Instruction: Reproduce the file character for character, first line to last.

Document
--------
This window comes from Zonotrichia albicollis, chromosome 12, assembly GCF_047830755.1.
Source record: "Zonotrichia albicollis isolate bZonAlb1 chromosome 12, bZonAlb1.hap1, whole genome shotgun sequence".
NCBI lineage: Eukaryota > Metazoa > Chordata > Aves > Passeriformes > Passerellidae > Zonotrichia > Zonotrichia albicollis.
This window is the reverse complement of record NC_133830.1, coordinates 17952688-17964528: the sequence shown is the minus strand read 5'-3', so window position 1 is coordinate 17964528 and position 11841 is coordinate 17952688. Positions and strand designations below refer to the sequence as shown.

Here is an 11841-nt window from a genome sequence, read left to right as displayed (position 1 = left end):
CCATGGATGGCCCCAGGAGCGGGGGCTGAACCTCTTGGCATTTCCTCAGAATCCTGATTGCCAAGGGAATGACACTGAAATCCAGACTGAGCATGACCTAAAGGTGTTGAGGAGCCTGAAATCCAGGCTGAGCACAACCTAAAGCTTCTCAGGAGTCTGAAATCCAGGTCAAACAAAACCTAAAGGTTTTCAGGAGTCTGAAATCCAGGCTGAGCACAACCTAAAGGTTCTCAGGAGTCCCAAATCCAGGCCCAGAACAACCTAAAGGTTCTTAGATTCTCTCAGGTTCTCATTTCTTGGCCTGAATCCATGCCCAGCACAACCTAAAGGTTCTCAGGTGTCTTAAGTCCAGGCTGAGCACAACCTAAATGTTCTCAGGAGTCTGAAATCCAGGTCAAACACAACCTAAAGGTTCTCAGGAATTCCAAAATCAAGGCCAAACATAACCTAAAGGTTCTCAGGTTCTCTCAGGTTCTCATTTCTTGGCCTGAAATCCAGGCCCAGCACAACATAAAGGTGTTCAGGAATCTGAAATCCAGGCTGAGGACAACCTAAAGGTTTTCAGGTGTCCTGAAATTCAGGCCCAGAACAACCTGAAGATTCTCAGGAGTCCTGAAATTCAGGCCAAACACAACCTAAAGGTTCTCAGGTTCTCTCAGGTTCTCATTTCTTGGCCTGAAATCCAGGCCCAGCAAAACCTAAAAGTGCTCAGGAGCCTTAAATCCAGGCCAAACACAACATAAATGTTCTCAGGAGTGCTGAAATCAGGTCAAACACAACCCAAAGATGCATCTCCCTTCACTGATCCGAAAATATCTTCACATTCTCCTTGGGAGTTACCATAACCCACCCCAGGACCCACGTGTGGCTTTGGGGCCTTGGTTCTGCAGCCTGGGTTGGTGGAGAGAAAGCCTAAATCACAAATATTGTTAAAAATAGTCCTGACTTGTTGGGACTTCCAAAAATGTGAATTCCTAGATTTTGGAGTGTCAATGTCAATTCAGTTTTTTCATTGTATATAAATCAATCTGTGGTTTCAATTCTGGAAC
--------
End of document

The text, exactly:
This window comes from Zonotrichia albicollis, chromosome 12, assembly GCF_047830755.1.
Source record: "Zonotrichia albicollis isolate bZonAlb1 chromosome 12, bZonAlb1.hap1, whole genome shotgun sequence".
NCBI lineage: Eukaryota > Metazoa > Chordata > Aves > Passeriformes > Passerellidae > Zonotrichia > Zonotrichia albicollis.
This window is the reverse complement of record NC_133830.1, coordinates 17952688-17964528: the sequence shown is the minus strand read 5'-3', so window position 1 is coordinate 17964528 and position 11841 is coordinate 17952688. Positions and strand designations below refer to the sequence as shown.

Here is an 11841-nt window from a genome sequence, read left to right as displayed (position 1 = left end):
CCATGGATGGCCCCAGGAGCGGGGGCTGAACCTCTTGGCATTTCCTCAGAATCCTGATTGCCAAGGGAATGACACTGAAATCCAGACTGAGCATGACCTAAAGGTGTTGAGGAGCCTGAAATCCAGGCTGAGCACAACCTAAAGCTTCTCAGGAGTCTGAAATCCAGGTCAAACAAAACCTAAAGGTTTTCAGGAGTCTGAAATCCAGGCTGAGCACAACCTAAAGGTTCTCAGGAGTCCCAAATCCAGGCCCAGAACAACCTAAAGGTTCTTAGATTCTCTCAGGTTCTCATTTCTTGGCCTGAATCCATGCCCAGCACAACCTAAAGGTTCTCAGGTGTCTTAAGTCCAGGCTGAGCACAACCTAAATGTTCTCAGGAGTCTGAAATCCAGGTCAAACACAACCTAAAGGTTCTCAGGAATTCCAAAATCAAGGCCAAACATAACCTAAAGGTTCTCAGGTTCTCTCAGGTTCTCATTTCTTGGCCTGAAATCCAGGCCCAGCACAACATAAAGGTGTTCAGGAATCTGAAATCCAGGCTGAGGACAACCTAAAGGTTTTCAGGTGTCCTGAAATTCAGGCCCAGAACAACCTGAAGATTCTCAGGAGTCCTGAAATTCAGGCCAAACACAACCTAAAGGTTCTCAGGTTCTCTCAGGTTCTCATTTCTTGGCCTGAAATCCAGGCCCAGCAAAACCTAAAAGTGCTCAGGAGCCTTAAATCCAGGCCAAACACAACATAAATGTTCTCAGGAGTGCTGAAATCAGGTCAAACACAACCCAAAGATGCATCTCCCTTCACTGATCCGAAAATATCTTCACATTCTCCTTGGGAGTTACCATAACCCACCCCAGGACCCACGTGTGGCTTTGGGGCCTTGGTTCTGCAGCCTGGGTTGGTGGAGAGAAAGCCTAAATCACAAATATTGTTAAAAATAGTCCTGACTTGTTGGGACTTCCAAAAATGTGAATTCCTAGATTTTGGAGTGTCAATGTCAATTCAGTTTTTTCATTGTATATAAATCAATCTGTGGTTTCAATTCTGGAAC